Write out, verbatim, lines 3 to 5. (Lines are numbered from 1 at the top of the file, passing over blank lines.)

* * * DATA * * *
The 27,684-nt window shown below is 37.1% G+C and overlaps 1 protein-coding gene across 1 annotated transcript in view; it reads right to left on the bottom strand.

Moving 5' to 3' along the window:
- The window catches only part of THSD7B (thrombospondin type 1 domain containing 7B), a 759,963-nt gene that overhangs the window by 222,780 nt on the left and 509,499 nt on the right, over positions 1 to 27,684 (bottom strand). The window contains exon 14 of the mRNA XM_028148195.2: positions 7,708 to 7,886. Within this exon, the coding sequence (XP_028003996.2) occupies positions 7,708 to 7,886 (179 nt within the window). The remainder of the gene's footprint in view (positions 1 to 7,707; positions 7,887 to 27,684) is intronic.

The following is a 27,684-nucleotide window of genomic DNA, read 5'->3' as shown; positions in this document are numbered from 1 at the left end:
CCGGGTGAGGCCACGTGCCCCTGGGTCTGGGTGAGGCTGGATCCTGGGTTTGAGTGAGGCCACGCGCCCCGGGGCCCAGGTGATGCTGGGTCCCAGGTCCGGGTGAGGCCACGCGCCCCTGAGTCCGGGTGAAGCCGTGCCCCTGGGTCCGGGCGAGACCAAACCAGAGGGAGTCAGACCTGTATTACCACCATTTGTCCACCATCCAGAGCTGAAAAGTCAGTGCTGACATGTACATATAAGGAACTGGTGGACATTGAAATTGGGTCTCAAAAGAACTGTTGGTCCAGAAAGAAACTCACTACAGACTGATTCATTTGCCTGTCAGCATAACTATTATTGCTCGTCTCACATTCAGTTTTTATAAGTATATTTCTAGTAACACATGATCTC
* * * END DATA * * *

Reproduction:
- The window catches only part of THSD7B (thrombospondin type 1 domain containing 7B), a 759,963-nt gene that overhangs the window by 222,780 nt on the left and 509,499 nt on the right, over positions 1 to 27,684 (bottom strand). The window contains exon 14 of the mRNA XM_028148195.2: positions 7,708 to 7,886. Within this exon, the coding sequence (XP_028003996.2) occupies positions 7,708 to 7,886 (179 nt within the window). The remainder of the gene's footprint in view (positions 1 to 7,707; positions 7,887 to 27,684) is intronic.

The following is a 27,684-nucleotide window of genomic DNA, read 5'->3' as shown; positions in this document are numbered from 1 at the left end:
CCGGGTGAGGCCACGTGCCCCTGGGTCTGGGTGAGGCTGGATCCTGGGTTTGAGTGAGGCCACGCGCCCCGGGGCCCAGGTGATGCTGGGTCCCAGGTCCGGGTGAGGCCACGCGCCCCTGAGTCCGGGTGAAGCCGTGCCCCTGGGTCCGGGCGAGACCAAACCAGAGGGAGTCAGACCTGTATTACCACCATTTGTCCACCATCCAGAGCTGAAAAGTCAGTGCTGACATGTACATATAAGGAACTGGTGGACATTGAAATTGGGTCTCAAAAGAACTGTTGGTCCAGAAAGAAACTCACTACAGACTGATTCATTTGCCTGTCAGCATAACTATTATTGCTCGTCTCACATTCAGTTTTTATAAGTATATTTCTAGTAACACATGATCTC